Having uniform procedures across the state of Maryland will add another level of protection for those who ride the buses back and forth to schools.
Ending the confusion of divergent procedures for bus drivers, car drivers and students as they cross county lines won't hurt and might help.
No safety measure is fool-proof because fools are so ingenious. If the editors of The Sun spent more time in emergency rooms and funeral parlors listening to the parents of children who are injured as a result of this confusion and less time in the bureaucratic offices of the Baltimore County government, perhaps they would have come down on the other side of this issue . . .
Richard L. Gorman
$100,000 for a Re-Cycled Tired Stereotype
The Maryland State Library for the Blind and Physically Handicapped once again is a focus for controversy. (news article, Jan. 30.)
At issue is a $100,000 commission to sighted sculptor Todd Noe for 12 bronze depictions of dwellings ("Streetscape") to be displayed along one wall of the library's reading room. These six- to ten-inch pieces include a doghouse, a mobile home, a thatched hut and a tent.
Philadelphia art reviews described as "toy-like" Noe's virtually identical 1991 sculpture exhibited in Pennsylvania -- there called "Dozen Dwellings."
So, Maryland taxpayers pay a hefty $100,000 for re-cycled art, and a library designated for blind and disabled persons owns a permanent exhibit which reifies the tired stereotype of persons with disabilities as "child-like."
Such infantilization of those adults who are the primary audience for "Streetscape" may be unconsciously embedded in well-intentioned yet revealing remarks by Jody Albright, director of the Governor's Office of Art and Culture, which initiated the commission.
To be fair, Ms. Albright appears to have difficulty praising the artist's work.
In a statement which seems both strained and artificial, she emphasizes the tactile qualities of the sculpture, explaining how blind and disabled children might touch the doghouse and say, "Who lives in there?"
Other Albright accolades include, "comes alive when you put on your thinking cap and tell stories about it," "lends itself to a lot of imagination," "educational," "an imaginary street." As in Sesame?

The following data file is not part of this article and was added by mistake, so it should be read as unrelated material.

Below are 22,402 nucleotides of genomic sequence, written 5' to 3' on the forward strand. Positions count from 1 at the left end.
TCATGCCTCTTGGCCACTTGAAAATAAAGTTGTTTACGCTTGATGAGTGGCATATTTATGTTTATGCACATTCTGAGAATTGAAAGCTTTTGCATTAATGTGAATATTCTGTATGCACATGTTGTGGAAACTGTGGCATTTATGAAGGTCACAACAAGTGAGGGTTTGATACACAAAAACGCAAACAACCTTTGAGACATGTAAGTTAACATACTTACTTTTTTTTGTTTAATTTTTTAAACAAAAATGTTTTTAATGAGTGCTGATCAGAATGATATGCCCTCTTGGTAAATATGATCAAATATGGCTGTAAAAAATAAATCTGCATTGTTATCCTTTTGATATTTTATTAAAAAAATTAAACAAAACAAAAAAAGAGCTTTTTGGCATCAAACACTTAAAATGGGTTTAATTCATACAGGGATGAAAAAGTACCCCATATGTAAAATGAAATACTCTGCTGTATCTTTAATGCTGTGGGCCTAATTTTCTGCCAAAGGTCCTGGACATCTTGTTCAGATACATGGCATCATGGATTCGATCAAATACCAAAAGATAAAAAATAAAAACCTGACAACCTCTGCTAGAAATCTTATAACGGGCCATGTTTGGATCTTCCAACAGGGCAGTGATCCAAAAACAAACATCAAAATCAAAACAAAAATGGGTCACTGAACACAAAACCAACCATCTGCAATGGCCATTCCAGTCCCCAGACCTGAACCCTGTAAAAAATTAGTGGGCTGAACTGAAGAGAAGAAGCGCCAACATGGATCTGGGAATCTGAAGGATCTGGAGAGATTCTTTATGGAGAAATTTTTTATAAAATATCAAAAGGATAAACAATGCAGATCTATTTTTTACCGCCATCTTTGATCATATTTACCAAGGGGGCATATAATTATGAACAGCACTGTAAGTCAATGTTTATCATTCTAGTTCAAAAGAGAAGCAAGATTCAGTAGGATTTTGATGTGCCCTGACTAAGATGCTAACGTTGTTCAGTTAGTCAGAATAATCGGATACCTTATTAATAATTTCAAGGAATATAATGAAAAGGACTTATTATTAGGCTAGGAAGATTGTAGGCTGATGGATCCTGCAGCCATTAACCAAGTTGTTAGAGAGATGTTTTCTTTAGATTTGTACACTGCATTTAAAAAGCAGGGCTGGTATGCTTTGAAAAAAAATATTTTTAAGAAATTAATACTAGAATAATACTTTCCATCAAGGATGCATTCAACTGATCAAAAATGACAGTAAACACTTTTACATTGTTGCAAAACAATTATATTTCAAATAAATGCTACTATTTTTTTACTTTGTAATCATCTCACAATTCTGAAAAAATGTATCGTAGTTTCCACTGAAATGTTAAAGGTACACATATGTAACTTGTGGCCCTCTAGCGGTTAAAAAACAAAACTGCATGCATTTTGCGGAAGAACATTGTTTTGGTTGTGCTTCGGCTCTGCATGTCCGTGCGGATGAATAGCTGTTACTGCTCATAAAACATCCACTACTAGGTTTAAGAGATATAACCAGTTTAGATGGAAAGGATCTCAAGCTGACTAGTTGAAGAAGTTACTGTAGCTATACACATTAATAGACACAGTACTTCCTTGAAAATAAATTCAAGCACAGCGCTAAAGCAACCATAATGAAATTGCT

A troubling aspect of this commission is the lost opportunity to celebrate -- in a most suitable context -- the blind and disabled experience.
Since the state deemed appropriate the construction of a separate library for the blind and physically handicapped; since the architect claimed the controversial design to be a metaphor for blindness; then why does "the metaphor stop there"?
It is incomprehensible that the panel could not find a "good enough" blind or disabled artist to express that voice.
The singular and simple emphasis on the tactile qualities of the sculpture bespeaks an insensitivity to the "culture of disability," with its attendant aesthetic components and perspectives, and, most importantly, its own artists.
Soliciting entries which celebrate the blind and disabled experience is neither xenophobic nor politically correct. It is common sense and common courtesy to commemorate those who are the exhibit's primary audience.
Nor should such criteria be construed as exclusionary or discriminatory.
Few thinking persons would fault a commission for the Eubie Blake Museum which emphasized the "celebration of the African-American experience," or for a women's center which specified the "expression of women's voice."
Perhaps Ms. Albright is correct about a blind or disabled child putting on a "thinking cap" and "imagining a story" after touching the miniature doghouse. Might this thinking child inquire if the artist is blind or disabled?
No "good enough" blind or disabled artist was found, the child is told. Might this now perplexed child respond: "How good do you have to be to build a little doghouse?"
Now, there's the beginning of an "imaginative story."
Marilynn J. Phillips, Ph.D.